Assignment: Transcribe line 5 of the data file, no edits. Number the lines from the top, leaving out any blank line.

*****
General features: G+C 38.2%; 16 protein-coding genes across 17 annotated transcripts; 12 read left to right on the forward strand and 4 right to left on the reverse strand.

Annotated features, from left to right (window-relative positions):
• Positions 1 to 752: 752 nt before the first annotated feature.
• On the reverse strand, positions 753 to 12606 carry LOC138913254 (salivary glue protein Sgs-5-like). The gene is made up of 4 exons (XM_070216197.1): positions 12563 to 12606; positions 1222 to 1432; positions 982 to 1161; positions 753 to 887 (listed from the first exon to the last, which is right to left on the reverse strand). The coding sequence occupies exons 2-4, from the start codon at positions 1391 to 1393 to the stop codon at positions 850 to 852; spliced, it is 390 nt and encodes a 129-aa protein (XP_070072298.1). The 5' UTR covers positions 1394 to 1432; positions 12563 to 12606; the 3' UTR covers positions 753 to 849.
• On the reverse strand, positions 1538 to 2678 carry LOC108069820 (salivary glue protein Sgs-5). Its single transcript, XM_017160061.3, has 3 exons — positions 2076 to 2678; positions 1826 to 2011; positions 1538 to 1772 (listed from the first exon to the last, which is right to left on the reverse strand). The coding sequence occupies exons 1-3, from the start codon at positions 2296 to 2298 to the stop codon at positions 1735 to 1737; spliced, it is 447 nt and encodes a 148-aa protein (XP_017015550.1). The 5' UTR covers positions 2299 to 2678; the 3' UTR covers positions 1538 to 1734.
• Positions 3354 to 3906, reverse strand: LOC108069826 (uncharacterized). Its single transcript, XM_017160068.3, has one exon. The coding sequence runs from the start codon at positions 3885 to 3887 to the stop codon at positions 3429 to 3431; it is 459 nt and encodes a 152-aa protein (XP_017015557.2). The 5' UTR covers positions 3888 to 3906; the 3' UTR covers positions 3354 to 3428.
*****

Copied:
• On the reverse strand, positions 1538 to 2678 carry LOC108069820 (salivary glue protein Sgs-5). Its single transcript, XM_017160061.3, has 3 exons — positions 2076 to 2678; positions 1826 to 2011; positions 1538 to 1772 (listed from the first exon to the last, which is right to left on the reverse strand). The coding sequence occupies exons 1-3, from the start codon at positions 2296 to 2298 to the stop codon at positions 1735 to 1737; spliced, it is 447 nt and encodes a 148-aa protein (XP_017015550.1). The 5' UTR covers positions 2299 to 2678; the 3' UTR covers positions 1538 to 1734.